Obama: Anthropogenic global warming is happening; US needs to decrease greenhouse gas emissions. Market-based cap-and-trade system with the goal of reducing emissions by 80% of 1990's levels by 2050. All "pollution credits" must be auctioned by the Federal government. Cooperate with UN and other countries to reduce emissions. Create Technology Transfer Program dedicated to developing green technologies.

McCain: Notes that greenhouse gas emissions threaten to alter climate. Proposes a cap-and-trade system. Goal is reduction of greenhouse gas levels to 60% of 1990's levels by 2050. Wants to increase penalties for violating minimum gas mileage standards by auto manufacturers. Tax credit of 10% of R&D funds to green entrepreneurs and 2 billion USD/year for the next 15 years will be spent on clean coal research. The first company to develop an emission-free automobile will recieve a $5000 tax credit per vehicle sold. Suggests offering a $300 million prize for the development of a battery that will fully supply an electric car.

McCain's cap-and-trade system has a huge hole--he wants to give away "pollution credits" instead of auctioning them, which defeats the purpose of cap-and-trade. The whole point of C-a-T is to create artificial scarcity by inventing an imaginary resource.

Consider a physical resource like oil. There is a limited amount of oil, and oil costs money, so companies want to use as little oil as they can get away with because being wasteful cuts into profits. Conversely, there is no limit to how much pollution a company can put into the air (short of some point where air quality decreases to where people start dying). What incentive is there for companies to reduce emissions, especially if it will cost them more money to do so? C-a-T creates scarcity by turning "amount of pollution you're allowed to produce" into a commodity--like oil. If you have more "pollution credits" than you need, you can sell them to other companies, much like you could sell any other commodity you accidentally bought too much of.

Suppose the government auctions off 80% of available pollution credits. How do you decide who gets the rest? If the government is going to just give them away, who gets them? Short answer: Whoever lobbies the hardest. True, you have to pay lobbyists to lobby, but the system rapidly becomes crooked. Instead of giving pollution credits to whoever is willing to pay the most, you're giving credits to whoever is most influential with congress. Since the whole point of the system is to give companies an incentive to "stay green" because they have to pay for the pollution they put into the atmosphere it should be pretty easy to see why being able to lobby for more credits destroys the purpose of C-a-T.

Obama's Technology Transfer Program is supposed to encourage the export and trade of green technologies (see page 10-11). The technologies will be ideally traded freely between developing countries to reduce global emissions. Sounds pretty good, but lacking in specific details. Then again, I'm not sure how specific you can get in an 11 page "fact sheet." I think that the idea is to provide green tech to countries like China in exchange for whatever they're able to give us in return--if nothing else, it's a gesture that says "the US cares about reducing emissions." It's pretty hard to convince developing countries to do that when we aren't.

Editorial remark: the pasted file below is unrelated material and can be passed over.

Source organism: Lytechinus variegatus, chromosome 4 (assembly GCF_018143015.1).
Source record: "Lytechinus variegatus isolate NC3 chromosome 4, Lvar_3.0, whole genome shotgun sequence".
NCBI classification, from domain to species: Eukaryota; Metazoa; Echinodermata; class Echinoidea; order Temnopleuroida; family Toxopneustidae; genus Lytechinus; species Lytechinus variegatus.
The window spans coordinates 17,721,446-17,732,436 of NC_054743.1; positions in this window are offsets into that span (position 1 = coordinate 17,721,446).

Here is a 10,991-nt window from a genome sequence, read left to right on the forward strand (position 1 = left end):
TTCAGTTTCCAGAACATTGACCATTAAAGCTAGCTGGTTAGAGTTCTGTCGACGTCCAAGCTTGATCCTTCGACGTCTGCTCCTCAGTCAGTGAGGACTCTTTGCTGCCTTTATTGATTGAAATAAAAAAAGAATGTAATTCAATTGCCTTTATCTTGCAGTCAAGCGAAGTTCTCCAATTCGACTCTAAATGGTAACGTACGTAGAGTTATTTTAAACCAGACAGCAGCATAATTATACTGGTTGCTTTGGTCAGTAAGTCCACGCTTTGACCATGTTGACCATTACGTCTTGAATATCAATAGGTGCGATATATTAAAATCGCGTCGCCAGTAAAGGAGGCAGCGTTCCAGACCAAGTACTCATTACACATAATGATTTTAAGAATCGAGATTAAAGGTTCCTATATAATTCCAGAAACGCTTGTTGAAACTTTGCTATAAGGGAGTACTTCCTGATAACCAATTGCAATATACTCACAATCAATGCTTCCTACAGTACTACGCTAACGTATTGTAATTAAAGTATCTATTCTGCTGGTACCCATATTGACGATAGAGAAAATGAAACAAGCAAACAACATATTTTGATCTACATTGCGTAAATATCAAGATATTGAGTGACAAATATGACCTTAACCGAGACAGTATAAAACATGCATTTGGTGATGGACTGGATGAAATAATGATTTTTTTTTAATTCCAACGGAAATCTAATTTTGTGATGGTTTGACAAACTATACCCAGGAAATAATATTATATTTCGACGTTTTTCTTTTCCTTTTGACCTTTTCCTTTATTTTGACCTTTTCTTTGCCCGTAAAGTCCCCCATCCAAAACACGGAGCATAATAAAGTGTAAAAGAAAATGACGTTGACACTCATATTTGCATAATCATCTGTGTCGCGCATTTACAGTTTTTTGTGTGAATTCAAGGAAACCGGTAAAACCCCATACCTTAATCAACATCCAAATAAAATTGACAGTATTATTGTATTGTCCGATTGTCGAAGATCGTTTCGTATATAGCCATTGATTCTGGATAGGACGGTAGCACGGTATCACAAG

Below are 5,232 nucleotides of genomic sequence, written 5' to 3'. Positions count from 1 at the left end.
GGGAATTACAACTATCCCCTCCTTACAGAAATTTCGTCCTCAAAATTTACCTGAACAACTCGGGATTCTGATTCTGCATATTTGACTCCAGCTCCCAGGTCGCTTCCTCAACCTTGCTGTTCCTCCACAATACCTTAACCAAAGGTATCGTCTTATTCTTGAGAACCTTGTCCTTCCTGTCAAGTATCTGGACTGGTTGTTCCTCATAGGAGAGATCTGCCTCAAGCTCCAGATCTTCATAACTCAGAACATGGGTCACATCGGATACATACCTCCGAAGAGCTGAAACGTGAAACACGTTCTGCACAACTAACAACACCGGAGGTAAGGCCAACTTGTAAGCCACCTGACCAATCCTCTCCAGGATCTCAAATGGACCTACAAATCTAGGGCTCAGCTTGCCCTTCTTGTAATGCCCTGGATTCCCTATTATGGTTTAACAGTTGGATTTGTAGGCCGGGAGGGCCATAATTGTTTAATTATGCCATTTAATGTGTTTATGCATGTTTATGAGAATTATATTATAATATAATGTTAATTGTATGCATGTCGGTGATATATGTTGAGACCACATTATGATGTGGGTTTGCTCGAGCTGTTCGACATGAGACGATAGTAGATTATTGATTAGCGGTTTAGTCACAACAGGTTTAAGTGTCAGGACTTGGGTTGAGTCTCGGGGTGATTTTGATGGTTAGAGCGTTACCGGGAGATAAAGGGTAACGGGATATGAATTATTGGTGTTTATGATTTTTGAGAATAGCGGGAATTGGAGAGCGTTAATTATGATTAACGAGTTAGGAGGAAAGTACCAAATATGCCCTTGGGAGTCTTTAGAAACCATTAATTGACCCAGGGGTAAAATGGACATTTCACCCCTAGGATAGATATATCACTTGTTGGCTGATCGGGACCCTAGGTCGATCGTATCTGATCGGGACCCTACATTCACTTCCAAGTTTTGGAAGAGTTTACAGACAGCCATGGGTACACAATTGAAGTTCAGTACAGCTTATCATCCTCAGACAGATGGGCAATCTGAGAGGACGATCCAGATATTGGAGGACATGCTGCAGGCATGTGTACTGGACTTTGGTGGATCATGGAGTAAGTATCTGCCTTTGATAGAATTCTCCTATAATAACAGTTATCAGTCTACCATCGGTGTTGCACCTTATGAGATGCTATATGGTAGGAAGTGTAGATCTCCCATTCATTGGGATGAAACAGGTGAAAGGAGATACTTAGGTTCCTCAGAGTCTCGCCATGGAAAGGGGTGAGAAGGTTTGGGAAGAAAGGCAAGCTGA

I have mixed feelings about research prizes. They make sense from one perspective; offering a "bounty" on a particular tech development may spur people to think about the problem who previously hadn't. Sometimes research prizes even create entirely new fields. The problem is that research prizes mean that a lot of people who want to research the problem but don't have the money to start researching can't do anything, even if they have good ideas. It also punishes researchers for every failed attempt; the cost of prototypes and whatnot is ultimately subtracted from the prize money. This means that research prizes are biased in favor of preexisting entities that can afford a greater initial investment to win the prize. If a start-up business gunning for a research prize ultimately spends more money than the prize is worth getting to the desired solution, the company is going to flop and everyone who invested in it suffers a huge financial loss. If a big company spends more money than the prize is worth they can probably afford to abandon the "competition" and focus on other projects. The drug companies do this all the time, in a sense--every drug that doesn't get approved is a huge loss, but they eat it and move on, whereas a start-up that tried to do the same thing would go out of business.

Another issue is that you can't measure the value of all scientific research on whether or not it solves a problem outright. Many times science is a stepwise process; assuming that only one arbitrary endpoint is valuable is a mistake. Also, prizes for specific projects creates an artificial demand that will skew private research budgets toward solving problems that someone (i.e., the Federal government) has decided need solved. Doesn't this go against promoting innovation by "setting an agenda" instead of letting individual firms decide what to research?

3. Energy. What are your thoughts on developing economically and environmentally sustainable energy solutions?

Obama: More federal research dollars for alternative energy ($150 billion over the next ten years). Research dollars should go toward alternative fuels, energy-efficient designs, advanced energy transmission and storage tech, greenhouse gas-sequestering tech, and nuclear power. Increase fuel economy standards 4% per year. Provide loans to automotive industry to build fuel-efficient cars domestically. Increase building efficiency by (50% new buildings, 25% existing buildings). Require 10% of American energy to be derived from renewable resources by 2012 and 25% by 2025. Expand mass transit.